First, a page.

HR Mavericks

Eddy’s HR Mavericks Encyclopedia

Aging Survey Data
Aging survey data can be an invaluable tool to keep compensation strategies competitive. Learn how it can aid in making informed decisions and keeping you ahead of the competition.

What Does It Mean to Age Survey Data?

To understand what it means to age survey data and why you would want to, we need to understand salary surveys.

Salary Surveys

A salary survey collects information about employee compensation, including wages and benefits, in order to determine salary levels for specific job categories. The survey is carried out by region, sector, or job classification. Salary surveys help organizations compare market pay and benefits in their industry or region to see how competitive they are. Salary surveys are generally conducted by experts and purchased by companies, or companies may commission specific surveys through a third party. The data collected in a salary survey includes quantifiable aspects such as base salary, salary increases, salary ranges, incentives/bonuses, assignments, and work hours, as well as non-quantifiable aspects such as educational requirements, geographic location, hiring sources, and working conditions. All wage studies face the challenge of currency, as collecting data and carrying out comprehensive analyses can be time-consuming, particularly when dealing with extensive data sets. In an economy that experiences fluctuations, the information gathered may become irrelevant or outdated by the time the salary survey is published. Rather than purchasing new data every time it's needed, it may be beneficial to age the data.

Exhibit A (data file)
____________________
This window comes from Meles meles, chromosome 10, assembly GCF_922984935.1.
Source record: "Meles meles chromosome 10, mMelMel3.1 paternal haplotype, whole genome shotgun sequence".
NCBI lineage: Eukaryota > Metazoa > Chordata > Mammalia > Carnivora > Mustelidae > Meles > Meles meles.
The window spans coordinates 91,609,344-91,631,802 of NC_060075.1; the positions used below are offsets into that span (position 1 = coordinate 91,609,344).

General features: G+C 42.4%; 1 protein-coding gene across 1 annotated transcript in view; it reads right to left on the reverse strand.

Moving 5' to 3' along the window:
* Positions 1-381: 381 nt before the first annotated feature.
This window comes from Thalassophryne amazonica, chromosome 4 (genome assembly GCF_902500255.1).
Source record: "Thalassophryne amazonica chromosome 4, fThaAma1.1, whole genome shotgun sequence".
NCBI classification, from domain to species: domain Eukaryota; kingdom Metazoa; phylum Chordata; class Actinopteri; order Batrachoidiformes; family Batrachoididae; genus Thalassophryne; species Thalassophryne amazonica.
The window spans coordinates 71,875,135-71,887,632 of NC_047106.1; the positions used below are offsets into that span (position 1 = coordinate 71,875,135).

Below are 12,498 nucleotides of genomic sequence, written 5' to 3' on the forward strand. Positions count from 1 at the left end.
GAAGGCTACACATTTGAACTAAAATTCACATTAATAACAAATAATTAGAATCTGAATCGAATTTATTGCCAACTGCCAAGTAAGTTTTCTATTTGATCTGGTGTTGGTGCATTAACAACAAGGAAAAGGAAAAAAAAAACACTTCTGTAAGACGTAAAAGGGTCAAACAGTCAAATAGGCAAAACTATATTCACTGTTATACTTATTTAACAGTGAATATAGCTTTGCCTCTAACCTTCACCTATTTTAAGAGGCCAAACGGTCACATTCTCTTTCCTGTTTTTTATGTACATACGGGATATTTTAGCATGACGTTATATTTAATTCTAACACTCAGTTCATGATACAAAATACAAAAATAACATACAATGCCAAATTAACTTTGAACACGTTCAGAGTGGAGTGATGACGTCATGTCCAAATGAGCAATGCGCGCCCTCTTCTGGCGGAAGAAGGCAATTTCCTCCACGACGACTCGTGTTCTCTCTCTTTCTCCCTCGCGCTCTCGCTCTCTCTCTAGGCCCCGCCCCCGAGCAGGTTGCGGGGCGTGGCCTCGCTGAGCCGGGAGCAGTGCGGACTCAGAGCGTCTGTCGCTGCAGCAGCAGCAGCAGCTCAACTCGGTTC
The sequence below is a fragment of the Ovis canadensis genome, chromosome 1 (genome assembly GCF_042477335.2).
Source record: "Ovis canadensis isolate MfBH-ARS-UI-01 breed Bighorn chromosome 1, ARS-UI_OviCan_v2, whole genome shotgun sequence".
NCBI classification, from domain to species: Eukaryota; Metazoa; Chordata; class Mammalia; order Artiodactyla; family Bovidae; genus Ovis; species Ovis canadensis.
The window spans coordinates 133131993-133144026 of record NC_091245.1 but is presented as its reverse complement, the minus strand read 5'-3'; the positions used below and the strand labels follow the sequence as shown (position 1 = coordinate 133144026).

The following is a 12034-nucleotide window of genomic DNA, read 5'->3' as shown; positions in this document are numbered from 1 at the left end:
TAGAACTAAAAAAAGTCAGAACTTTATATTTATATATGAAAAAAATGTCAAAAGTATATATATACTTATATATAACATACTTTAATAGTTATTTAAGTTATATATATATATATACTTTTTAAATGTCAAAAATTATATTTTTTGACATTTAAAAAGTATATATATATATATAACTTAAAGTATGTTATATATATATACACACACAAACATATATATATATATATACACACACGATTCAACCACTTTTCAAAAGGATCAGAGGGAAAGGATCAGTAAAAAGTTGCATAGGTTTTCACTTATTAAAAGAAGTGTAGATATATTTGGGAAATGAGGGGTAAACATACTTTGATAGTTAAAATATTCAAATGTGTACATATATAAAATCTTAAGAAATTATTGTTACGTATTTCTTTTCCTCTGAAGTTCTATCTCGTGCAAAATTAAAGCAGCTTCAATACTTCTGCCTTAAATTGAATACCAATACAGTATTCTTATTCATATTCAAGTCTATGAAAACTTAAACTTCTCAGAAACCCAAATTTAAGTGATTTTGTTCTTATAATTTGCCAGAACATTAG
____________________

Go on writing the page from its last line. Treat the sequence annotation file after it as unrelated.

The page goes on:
Aging Survey Data?